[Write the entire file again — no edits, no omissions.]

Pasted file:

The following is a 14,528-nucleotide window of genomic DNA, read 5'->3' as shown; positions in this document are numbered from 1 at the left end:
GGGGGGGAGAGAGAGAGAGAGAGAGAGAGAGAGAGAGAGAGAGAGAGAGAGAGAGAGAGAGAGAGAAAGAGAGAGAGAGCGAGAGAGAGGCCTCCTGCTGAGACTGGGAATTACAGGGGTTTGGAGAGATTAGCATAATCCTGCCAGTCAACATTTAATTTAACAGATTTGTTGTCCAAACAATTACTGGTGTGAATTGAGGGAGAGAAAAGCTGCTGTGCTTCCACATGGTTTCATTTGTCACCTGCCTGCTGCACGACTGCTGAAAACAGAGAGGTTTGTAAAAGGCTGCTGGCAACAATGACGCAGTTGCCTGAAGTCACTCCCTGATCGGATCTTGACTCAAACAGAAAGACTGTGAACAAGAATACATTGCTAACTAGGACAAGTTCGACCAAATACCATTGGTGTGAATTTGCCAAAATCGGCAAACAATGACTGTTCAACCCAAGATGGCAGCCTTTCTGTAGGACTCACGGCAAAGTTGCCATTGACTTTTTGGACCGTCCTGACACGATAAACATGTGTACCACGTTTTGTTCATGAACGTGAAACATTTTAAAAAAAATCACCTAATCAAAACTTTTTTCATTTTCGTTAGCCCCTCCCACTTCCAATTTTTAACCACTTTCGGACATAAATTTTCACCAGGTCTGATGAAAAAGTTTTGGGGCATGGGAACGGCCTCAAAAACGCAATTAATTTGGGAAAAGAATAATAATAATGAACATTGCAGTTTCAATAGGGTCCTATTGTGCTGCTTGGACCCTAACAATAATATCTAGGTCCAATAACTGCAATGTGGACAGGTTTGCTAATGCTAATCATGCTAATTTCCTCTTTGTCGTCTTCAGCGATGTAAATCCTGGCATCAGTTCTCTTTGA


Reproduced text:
The following is a 14,528-nucleotide window of genomic DNA, read 5'->3' as shown; positions in this document are numbered from 1 at the left end:
GGGGGGGAGAGAGAGAGAGAGAGAGAGAGAGAGAGAGAGAGAGAGAGAGAGAGAGAGAGAGAGAGAAAGAGAGAGAGAGCGAGAGAGAGGCCTCCTGCTGAGACTGGGAATTACAGGGGTTTGGAGAGATTAGCATAATCCTGCCAGTCAACATTTAATTTAACAGATTTGTTGTCCAAACAATTACTGGTGTGAATTGAGGGAGAGAAAAGCTGCTGTGCTTCCACATGGTTTCATTTGTCACCTGCCTGCTGCACGACTGCTGAAAACAGAGAGGTTTGTAAAAGGCTGCTGGCAACAATGACGCAGTTGCCTGAAGTCACTCCCTGATCGGATCTTGACTCAAACAGAAAGACTGTGAACAAGAATACATTGCTAACTAGGACAAGTTCGACCAAATACCATTGGTGTGAATTTGCCAAAATCGGCAAACAATGACTGTTCAACCCAAGATGGCAGCCTTTCTGTAGGACTCACGGCAAAGTTGCCATTGACTTTTTGGACCGTCCTGACACGATAAACATGTGTACCACGTTTTGTTCATGAACGTGAAACATTTTAAAAAAAATCACCTAATCAAAACTTTTTTCATTTTCGTTAGCCCCTCCCACTTCCAATTTTTAACCACTTTCGGACATAAATTTTCACCAGGTCTGATGAAAAAGTTTTGGGGCATGGGAACGGCCTCAAAAACGCAATTAATTTGGGAAAAGAATAATAATAATGAACATTGCAGTTTCAATAGGGTCCTATTGTGCTGCTTGGACCCTAACAATAATATCTAGGTCCAATAACTGCAATGTGGACAGGTTTGCTAATGCTAATCATGCTAATTTCCTCTTTGTCGTCTTCAGCGATGTAAATCCTGGCATCAGTTCTCTTTGA